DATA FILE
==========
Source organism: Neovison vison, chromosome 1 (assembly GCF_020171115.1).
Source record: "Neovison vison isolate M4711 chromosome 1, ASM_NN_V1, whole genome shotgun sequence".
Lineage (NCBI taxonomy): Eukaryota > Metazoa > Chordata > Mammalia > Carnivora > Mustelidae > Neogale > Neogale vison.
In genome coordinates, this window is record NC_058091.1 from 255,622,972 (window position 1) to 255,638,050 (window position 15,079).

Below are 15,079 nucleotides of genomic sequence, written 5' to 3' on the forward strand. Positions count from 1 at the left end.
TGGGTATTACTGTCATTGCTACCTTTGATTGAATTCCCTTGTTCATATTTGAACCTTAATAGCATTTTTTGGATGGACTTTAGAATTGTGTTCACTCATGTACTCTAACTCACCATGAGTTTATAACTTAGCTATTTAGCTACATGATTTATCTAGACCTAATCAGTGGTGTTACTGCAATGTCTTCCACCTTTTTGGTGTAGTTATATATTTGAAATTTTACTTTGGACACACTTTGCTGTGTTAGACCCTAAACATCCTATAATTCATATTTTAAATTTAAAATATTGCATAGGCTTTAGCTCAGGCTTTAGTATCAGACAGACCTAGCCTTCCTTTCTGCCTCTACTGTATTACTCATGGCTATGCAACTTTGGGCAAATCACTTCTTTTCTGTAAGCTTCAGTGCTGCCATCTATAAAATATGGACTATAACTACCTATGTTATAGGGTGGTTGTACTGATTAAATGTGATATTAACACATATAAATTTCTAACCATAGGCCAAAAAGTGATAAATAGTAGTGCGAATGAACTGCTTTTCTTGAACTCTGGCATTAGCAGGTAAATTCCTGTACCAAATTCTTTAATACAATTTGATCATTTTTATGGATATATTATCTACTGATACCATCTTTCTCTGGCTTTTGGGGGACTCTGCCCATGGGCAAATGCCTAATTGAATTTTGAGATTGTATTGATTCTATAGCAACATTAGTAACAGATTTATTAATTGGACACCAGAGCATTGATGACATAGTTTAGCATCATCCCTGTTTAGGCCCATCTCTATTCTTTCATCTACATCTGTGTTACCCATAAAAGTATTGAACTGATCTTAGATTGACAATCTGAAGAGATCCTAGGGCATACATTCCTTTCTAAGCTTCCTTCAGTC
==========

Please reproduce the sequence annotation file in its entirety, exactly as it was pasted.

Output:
Source organism: Neovison vison, chromosome 1 (assembly GCF_020171115.1).
Source record: "Neovison vison isolate M4711 chromosome 1, ASM_NN_V1, whole genome shotgun sequence".
Lineage (NCBI taxonomy): Eukaryota > Metazoa > Chordata > Mammalia > Carnivora > Mustelidae > Neogale > Neogale vison.
In genome coordinates, this window is record NC_058091.1 from 255,622,972 (window position 1) to 255,638,050 (window position 15,079).

Below are 15,079 nucleotides of genomic sequence, written 5' to 3' on the forward strand. Positions count from 1 at the left end.
TGGGTATTACTGTCATTGCTACCTTTGATTGAATTCCCTTGTTCATATTTGAACCTTAATAGCATTTTTTGGATGGACTTTAGAATTGTGTTCACTCATGTACTCTAACTCACCATGAGTTTATAACTTAGCTATTTAGCTACATGATTTATCTAGACCTAATCAGTGGTGTTACTGCAATGTCTTCCACCTTTTTGGTGTAGTTATATATTTGAAATTTTACTTTGGACACACTTTGCTGTGTTAGACCCTAAACATCCTATAATTCATATTTTAAATTTAAAATATTGCATAGGCTTTAGCTCAGGCTTTAGTATCAGACAGACCTAGCCTTCCTTTCTGCCTCTACTGTATTACTCATGGCTATGCAACTTTGGGCAAATCACTTCTTTTCTGTAAGCTTCAGTGCTGCCATCTATAAAATATGGACTATAACTACCTATGTTATAGGGTGGTTGTACTGATTAAATGTGATATTAACACATATAAATTTCTAACCATAGGCCAAAAAGTGATAAATAGTAGTGCGAATGAACTGCTTTTCTTGAACTCTGGCATTAGCAGGTAAATTCCTGTACCAAATTCTTTAATACAATTTGATCATTTTTATGGATATATTATCTACTGATACCATCTTTCTCTGGCTTTTGGGGGACTCTGCCCATGGGCAAATGCCTAATTGAATTTTGAGATTGTATTGATTCTATAGCAACATTAGTAACAGATTTATTAATTGGACACCAGAGCATTGATGACATAGTTTAGCATCATCCCTGTTTAGGCCCATCTCTATTCTTTCATCTACATCTGTGTTACCCATAAAAGTATTGAACTGATCTTAGATTGACAATCTGAAGAGATCCTAGGGCATACATTCCTTTCTAAGCTTCCTTCAGTC